Tia Fuller is nominated for a Grammy Award for Best Jazz Instrumental Album. 

Courtesy of Mack Avenue Music Group

Tia Fuller knew the saxophone was her instrument after earlier flings with the piano and the flute because it was loud, so much louder than the others.

It turned into a lifelong infatuation. Now, the jazz musician's latest album "Diamond Cut" is nominated for a Grammy Award for Best Jazz Instrumental Album. The Grammy Awards air Sunday, Feb. 10 on CBS.

Fuller is only the second woman nominated in that category. The first was her producer on "Diamond Cut," drummer Teri Lyne Carrington.

Fuller, who is also a Berklee College of Music professor and a former member of Beyonce's all-women touring band, talked to Colorado Matters about being a female jazz musician, pushing her craft and dancing in heels.

Interview Highlights

On being nominated alongside her idols:

“You know what’s ironic is these are all people that I grew up listening to. So to be in a category with them is an honor. They are diamonds in the community. All of these names are household names that I experienced growing up just learning this music. So of course I’m going to remember all of this ‘cause they’ve been token names in the jazz world for a long time.”

On being a female jazz musician and male-dominated industry:

“I have mixed feelings. More on the positive side, I’d like to say that they’re coming around and hopefully it’s changing the landscape of what jazz looks like. Unfortunately throughout the history of this music, many of the women have been lost and it’s been about his story. A lot of women who have been on the precipice of this music haven’t gotten the acclaim or the shine or the notoriety. The list goes on and on. I’d like to say this is a positive hit hopefully toward the direction of the jazz world reflecting what it has always been, and that is women being an integral part of this music.”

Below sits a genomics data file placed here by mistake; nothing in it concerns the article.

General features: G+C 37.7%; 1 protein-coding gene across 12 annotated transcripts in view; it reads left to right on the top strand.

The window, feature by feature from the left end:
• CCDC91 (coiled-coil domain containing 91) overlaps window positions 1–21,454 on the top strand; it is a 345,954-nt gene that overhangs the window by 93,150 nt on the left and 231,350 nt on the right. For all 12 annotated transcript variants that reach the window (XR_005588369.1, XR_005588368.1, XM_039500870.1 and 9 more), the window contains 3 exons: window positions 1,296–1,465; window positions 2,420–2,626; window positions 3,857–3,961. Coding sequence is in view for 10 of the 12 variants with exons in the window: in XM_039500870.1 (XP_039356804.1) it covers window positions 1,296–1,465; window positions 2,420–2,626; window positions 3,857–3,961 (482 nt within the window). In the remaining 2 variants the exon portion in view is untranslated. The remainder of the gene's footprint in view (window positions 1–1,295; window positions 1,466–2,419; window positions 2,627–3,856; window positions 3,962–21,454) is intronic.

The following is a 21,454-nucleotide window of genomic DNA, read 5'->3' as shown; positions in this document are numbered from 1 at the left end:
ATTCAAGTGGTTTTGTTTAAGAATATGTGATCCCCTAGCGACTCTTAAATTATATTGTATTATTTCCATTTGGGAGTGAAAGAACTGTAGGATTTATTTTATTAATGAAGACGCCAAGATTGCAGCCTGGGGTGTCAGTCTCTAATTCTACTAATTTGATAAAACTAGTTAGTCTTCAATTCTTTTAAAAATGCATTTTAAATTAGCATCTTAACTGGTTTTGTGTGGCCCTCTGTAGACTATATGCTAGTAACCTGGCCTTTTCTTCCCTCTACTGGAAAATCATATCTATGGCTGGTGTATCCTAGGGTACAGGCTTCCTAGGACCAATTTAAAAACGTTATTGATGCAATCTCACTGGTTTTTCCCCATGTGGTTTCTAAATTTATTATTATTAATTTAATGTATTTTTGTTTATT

On how she pushed herself while recording "Diamond Cut":

“To really expand my territory and take it to the next level, compositionally. As well as surrounding myself around the greats. And really stepping outside of my comfort zone. I’ve been playing with the same band for a long time, and sometimes you can get comfortable. Even though there’s a beauty in that because I think we become an extension of each other. But I think by placing yourself amongst others who are masters, it kind of forces you to play up to their level, or at least try to.”

On what she learned while touring with Beyonce:

“How to function seamlessly as an artist, a businesswoman, a woman who has vision and a performer. How to put a setlist together, how to put a show together that’s engaging the audience as well as really featuring band members. The list goes on! How to dance in heels without falling! It’s so much a part of my performance now, that I don’t feel like I’m ready to play a gig until I have on my heels. If I had to play in flats, I could, but it would almost feel like I had an outfit on, but I didn’t have on lipstick or accessories.”

Answers have been edited and shortened for clarity.